The disappearance of the intellectual past into a zone that is partly forbidden, partly mocked has occurred not just in anthropology but across many disciplines. The humanities and the social sciences, in other words, live under not only the reign of political correctness writ large, but each has its own microcosm—or micro-prison—of political correctness.
Now if it is “conservative” to point this out in a spirit of disappointment, the National Association of Scholars is indeed conservative. But to use the word “conservative that way is misleading, and to call such criticisms “right wing” is outrageous. These criticisms are, to the contrary, rooted in the mainstream of intellectual debate that extends from fifth century Athens to eighteenth century Philadelphia, and from the founding of the American research university to its present floundering.
Labeling the NAS “conservative” is thus itself a political act: an attempt to blunt the force of the criticisms we make of abuses within the academy by creating the pretense that the criticism arise from an animus against the rightful purposes of higher education. It is, in that sense, a smear.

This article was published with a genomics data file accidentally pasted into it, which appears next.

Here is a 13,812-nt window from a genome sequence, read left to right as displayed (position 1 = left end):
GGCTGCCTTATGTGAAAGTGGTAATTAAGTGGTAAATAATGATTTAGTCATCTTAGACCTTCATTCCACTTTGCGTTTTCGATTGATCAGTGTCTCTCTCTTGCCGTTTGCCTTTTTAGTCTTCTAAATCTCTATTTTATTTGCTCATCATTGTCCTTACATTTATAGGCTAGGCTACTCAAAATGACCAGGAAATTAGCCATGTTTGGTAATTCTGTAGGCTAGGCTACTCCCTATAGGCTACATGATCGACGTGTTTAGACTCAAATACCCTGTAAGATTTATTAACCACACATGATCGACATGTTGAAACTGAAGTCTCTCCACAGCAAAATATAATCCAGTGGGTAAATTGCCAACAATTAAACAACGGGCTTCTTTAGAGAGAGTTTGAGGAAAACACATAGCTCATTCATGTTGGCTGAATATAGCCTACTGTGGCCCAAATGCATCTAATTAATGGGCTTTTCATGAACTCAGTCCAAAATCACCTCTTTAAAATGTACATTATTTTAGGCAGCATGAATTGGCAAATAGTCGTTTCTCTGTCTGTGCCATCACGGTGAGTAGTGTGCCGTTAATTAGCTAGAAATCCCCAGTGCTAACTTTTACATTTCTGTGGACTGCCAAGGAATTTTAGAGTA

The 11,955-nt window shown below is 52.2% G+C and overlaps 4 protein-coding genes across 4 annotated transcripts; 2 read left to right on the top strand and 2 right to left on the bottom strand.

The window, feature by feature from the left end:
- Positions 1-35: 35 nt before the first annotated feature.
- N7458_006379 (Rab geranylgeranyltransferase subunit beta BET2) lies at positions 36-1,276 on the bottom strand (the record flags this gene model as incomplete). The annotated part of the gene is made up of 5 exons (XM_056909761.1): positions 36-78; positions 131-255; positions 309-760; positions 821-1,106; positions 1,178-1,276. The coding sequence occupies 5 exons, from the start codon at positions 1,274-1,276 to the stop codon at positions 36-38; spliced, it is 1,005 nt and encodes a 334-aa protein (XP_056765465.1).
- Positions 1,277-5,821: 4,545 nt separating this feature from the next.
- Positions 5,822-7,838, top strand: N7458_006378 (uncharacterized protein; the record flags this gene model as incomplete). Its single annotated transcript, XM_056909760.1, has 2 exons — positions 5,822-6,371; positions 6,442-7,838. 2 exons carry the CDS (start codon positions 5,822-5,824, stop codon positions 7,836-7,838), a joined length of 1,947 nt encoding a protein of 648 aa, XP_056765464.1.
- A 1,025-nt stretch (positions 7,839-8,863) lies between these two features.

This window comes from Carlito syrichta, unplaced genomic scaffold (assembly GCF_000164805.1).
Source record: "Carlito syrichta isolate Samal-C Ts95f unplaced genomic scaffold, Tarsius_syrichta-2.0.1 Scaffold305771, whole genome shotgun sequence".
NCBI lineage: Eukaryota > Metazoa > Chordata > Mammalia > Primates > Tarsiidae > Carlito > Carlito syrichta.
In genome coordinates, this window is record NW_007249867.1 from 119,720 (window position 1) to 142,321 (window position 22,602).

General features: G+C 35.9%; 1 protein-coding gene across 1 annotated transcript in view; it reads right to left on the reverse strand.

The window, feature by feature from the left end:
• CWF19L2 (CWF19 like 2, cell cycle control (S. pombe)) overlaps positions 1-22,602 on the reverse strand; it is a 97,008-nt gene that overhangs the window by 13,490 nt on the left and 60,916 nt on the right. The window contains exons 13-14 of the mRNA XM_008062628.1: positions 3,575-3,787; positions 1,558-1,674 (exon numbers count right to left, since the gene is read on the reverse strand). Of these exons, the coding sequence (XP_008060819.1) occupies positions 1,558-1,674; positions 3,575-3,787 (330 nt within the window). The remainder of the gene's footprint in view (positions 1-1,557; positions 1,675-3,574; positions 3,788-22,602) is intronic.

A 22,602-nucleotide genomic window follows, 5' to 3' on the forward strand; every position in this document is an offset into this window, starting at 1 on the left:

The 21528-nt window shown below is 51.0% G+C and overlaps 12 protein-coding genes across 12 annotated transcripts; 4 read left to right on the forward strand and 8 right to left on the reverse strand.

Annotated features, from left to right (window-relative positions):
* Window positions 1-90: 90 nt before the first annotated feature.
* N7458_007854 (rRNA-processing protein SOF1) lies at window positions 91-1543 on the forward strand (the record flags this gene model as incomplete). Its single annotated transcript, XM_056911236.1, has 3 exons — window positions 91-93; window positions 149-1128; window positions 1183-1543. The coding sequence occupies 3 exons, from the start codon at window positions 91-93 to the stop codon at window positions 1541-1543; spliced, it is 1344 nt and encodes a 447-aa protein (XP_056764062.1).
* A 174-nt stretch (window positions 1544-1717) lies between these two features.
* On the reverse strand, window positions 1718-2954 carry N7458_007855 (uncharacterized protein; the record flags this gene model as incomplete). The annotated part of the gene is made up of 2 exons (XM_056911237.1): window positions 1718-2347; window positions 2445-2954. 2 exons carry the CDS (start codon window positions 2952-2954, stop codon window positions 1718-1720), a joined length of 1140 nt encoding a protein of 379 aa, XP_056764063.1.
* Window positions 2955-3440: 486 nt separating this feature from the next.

But the world is complicated: for there is at least one sense in which NAS is conservative, though it is not the sense intended by PAW. Clearly we have reached a divide in higher education in which two basic educational impulses are at odds. Education has always offered a path for students to liberate themselves from intellectual narrowness, parochialism, and mere bias. But education has also always offered a path in which students take deep possession of what civilization has to offer. In principle the liberation from narrow prejudice and the acquisition of a worthy cultural inheritance proceed together. I am willing to call that the conservative core of higher education.
But we have reached a moment in which the liberationist impulse has so radicalized itself that it treats civilization itself as a prejudice, to be spoken of sneeringly as ‘civilization.’ To be educated by the current lights of liberal learning is often to come to the dead-end discovery that civilization is nothing but a tissue of oppression, and the real work lies in creating a whole new “sustainable” order—as though the order that has sustained us this far is based on false premises.